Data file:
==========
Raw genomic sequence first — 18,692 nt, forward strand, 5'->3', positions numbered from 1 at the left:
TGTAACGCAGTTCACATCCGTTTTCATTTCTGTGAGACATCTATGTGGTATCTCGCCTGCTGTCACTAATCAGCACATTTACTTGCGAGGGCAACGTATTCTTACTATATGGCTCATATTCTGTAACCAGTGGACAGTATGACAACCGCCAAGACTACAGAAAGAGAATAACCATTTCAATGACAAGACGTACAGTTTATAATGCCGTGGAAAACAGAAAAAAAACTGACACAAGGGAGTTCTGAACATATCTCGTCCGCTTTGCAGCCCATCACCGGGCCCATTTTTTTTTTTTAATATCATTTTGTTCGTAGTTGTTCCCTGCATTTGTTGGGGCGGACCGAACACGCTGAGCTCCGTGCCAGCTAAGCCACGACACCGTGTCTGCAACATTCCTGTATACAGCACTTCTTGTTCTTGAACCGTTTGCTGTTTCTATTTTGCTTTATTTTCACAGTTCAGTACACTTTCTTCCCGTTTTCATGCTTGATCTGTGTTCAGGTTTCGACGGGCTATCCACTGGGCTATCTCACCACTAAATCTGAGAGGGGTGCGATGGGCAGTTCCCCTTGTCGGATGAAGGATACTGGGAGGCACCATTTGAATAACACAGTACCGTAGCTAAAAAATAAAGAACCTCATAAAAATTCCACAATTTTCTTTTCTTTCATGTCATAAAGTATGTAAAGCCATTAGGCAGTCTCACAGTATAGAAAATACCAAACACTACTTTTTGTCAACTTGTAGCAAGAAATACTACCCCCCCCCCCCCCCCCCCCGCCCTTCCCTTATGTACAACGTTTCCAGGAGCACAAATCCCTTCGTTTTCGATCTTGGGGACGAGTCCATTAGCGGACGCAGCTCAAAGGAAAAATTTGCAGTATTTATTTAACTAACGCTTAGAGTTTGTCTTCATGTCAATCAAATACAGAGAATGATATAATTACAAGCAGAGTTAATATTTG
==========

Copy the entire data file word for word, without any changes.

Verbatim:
Raw genomic sequence first — 18,692 nt, forward strand, 5'->3', positions numbered from 1 at the left:
TGTAACGCAGTTCACATCCGTTTTCATTTCTGTGAGACATCTATGTGGTATCTCGCCTGCTGTCACTAATCAGCACATTTACTTGCGAGGGCAACGTATTCTTACTATATGGCTCATATTCTGTAACCAGTGGACAGTATGACAACCGCCAAGACTACAGAAAGAGAATAACCATTTCAATGACAAGACGTACAGTTTATAATGCCGTGGAAAACAGAAAAAAAACTGACACAAGGGAGTTCTGAACATATCTCGTCCGCTTTGCAGCCCATCACCGGGCCCATTTTTTTTTTTTAATATCATTTTGTTCGTAGTTGTTCCCTGCATTTGTTGGGGCGGACCGAACACGCTGAGCTCCGTGCCAGCTAAGCCACGACACCGTGTCTGCAACATTCCTGTATACAGCACTTCTTGTTCTTGAACCGTTTGCTGTTTCTATTTTGCTTTATTTTCACAGTTCAGTACACTTTCTTCCCGTTTTCATGCTTGATCTGTGTTCAGGTTTCGACGGGCTATCCACTGGGCTATCTCACCACTAAATCTGAGAGGGGTGCGATGGGCAGTTCCCCTTGTCGGATGAAGGATACTGGGAGGCACCATTTGAATAACACAGTACCGTAGCTAAAAAATAAAGAACCTCATAAAAATTCCACAATTTTCTTTTCTTTCATGTCATAAAGTATGTAAAGCCATTAGGCAGTCTCACAGTATAGAAAATACCAAACACTACTTTTTGTCAACTTGTAGCAAGAAATACTACCCCCCCCCCCCCCCCCCCCGCCCTTCCCTTATGTACAACGTTTCCAGGAGCACAAATCCCTTCGTTTTCGATCTTGGGGACGAGTCCATTAGCGGACGCAGCTCAAAGGAAAAATTTGCAGTATTTATTTAACTAACGCTTAGAGTTTGTCTTCATGTCAATCAAATACAGAGAATGATATAATTACAAGCAGAGTTAATATTTG